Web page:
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Why Early Childhood Is Important for Holistic Development

An overview

Early childhood education sets the foundation for the formation of core values, advance in cognitive development and socio-emotional awareness going ahead. Experiences at a young age have a profound impact on a child’s thoughts and behavioural patterns. This has a direct impact on the kind of adult and learner they will become.

The role of an environment

A nurturing environment during their childhood coupled with stimulating experiences will allow their neurons to form additional connections, and thus lead your child to acquire new skills. The two key factors are interest and curiosity. This in turn, prepares them to be resilient and helps them overcome the challenges that school and life will place their way.

For babies, learning about the world around them (and the acknowledgement that there is a world beyond them – moving away from egocentrism to sociocentrism) occurs during prenatal stages (before they are born – while they are inside their mother’s womb). This continues into the perinatal (right before and after birth) and postnatal stages. 

Developing relationships

During these early stages, children learn how to navigate an array of relationships – ranging from a partnership with their parents to friendships with their peers to mentorship by their teachers. This helps them become lifelong learners and develop healthy habits for their well-being.

Unicef research

The Unicef website makes a strong case for the importance of early childhood development, citing on this page that ‘A good foundation in the early years makes a difference throughout adulthood and even gives the next generation a better start.’ Unicef research has confirmed the following:

  • Brain development is rapid during early childhood (imagine your child’s brain as a sponge that is soaking up all that it can). If familial support and nurturing tendencies are lacking, it can have a severe impact on the neurological construct of a child’s brain.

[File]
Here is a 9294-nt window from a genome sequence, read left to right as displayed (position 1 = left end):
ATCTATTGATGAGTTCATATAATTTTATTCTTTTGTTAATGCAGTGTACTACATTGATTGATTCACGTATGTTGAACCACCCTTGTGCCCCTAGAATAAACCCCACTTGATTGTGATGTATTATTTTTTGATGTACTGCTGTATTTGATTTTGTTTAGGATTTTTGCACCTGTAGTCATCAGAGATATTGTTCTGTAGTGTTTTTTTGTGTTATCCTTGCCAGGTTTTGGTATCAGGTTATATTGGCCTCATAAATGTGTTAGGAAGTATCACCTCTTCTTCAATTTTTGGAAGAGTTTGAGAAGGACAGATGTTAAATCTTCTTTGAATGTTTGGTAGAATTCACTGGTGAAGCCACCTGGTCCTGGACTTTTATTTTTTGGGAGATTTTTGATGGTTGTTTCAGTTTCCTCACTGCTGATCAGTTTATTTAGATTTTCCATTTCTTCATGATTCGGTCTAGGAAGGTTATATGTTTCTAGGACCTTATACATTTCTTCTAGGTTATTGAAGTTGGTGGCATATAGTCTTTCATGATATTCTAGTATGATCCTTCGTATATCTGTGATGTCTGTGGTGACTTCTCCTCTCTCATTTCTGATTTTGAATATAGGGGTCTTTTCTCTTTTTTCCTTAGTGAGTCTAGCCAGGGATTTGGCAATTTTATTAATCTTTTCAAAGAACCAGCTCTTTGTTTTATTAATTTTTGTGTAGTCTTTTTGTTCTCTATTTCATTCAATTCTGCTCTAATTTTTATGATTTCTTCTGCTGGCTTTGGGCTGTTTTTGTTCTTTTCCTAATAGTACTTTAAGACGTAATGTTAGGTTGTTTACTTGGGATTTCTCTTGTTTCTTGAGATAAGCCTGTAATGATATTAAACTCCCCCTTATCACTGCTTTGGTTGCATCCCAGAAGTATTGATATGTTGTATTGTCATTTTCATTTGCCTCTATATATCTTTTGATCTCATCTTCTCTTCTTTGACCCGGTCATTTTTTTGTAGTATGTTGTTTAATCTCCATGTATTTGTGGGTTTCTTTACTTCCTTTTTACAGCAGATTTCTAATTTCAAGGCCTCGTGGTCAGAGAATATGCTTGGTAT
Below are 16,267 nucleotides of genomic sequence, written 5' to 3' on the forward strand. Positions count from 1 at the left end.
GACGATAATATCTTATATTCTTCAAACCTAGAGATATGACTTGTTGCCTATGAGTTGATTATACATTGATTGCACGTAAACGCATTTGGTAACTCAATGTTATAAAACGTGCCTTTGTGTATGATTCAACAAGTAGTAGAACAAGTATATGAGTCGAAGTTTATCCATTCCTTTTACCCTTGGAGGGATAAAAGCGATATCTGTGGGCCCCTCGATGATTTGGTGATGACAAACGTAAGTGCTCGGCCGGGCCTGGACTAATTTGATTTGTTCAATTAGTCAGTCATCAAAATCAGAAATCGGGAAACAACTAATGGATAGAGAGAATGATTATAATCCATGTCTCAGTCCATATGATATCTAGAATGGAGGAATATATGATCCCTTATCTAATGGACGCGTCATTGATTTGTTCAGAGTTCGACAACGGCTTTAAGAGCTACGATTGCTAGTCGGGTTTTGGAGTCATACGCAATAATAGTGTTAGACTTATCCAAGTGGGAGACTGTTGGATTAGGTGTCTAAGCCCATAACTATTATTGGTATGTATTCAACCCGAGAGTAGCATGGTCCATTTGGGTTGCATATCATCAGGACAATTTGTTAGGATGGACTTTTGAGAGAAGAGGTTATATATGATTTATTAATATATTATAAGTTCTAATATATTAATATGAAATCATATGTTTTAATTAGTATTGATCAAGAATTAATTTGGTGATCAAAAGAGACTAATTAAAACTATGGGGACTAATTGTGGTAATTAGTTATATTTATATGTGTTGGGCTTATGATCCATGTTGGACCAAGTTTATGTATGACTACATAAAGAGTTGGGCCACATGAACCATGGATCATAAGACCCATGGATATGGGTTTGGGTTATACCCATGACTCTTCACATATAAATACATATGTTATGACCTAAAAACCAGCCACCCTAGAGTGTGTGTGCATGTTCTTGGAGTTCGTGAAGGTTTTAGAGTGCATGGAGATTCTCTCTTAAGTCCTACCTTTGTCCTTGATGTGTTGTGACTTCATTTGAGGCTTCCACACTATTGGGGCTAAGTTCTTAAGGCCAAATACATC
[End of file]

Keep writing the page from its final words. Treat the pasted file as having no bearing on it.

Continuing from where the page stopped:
• Nutrition and healthy brain development are, of course, closely linked.
  • When investing in this sector, yields can be 4-5 times the amount invested.

The 4 main branches of early learning

  1. Social and emotional (reasoning abilities, self-regulation, social skills)
  2. Language and communication (the formation of sounds, verbal language acquisition, body language)
  3. Physical development/movement (fine and gross motor skills)
  4. Cognitive development (thinking, learning and problem-solving)

Developmental milestones

Parents can foster a more nurturing environment for their child by looking out for development milestones based on age group. The Centre for Disease Control and Prevention has a comprehensive list of developmental milestones which you can access here and this is another good resource which lists a more succinct list of basic developmental milestones.

Choosing an early-childhood program

Once your children are ready to attend nursery school, one could invest in the early childhood education/development program that best suits the needs of your child. Reading through the mission statements/ethos of the school and visiting in person (thus talking to teachers and fellow parents) will give you a better sense of the organisation. 

Here are a few factors to consider:

  • How far/close away is it from home? How much additional time will this add to your day-to-day as a parent and to your school going child’s routine?
  • Cost – Is the school worth the cost? Investing in your child is ultra important but so is financial security for the years of education that are to come. Early-childhood is worth the extra investment because it hones these lifelong skills as a learner. 
  • What have other people said about the program? Does it have decent reviews? Have you asked the tough questions you’ve needed to ask?
  • Why that school? What is your child learning and how is education structured there?
  • Is it a good fit for your family and for your child? Does it align with the values you are inculcating at home and is it supplementing their at-home learning?
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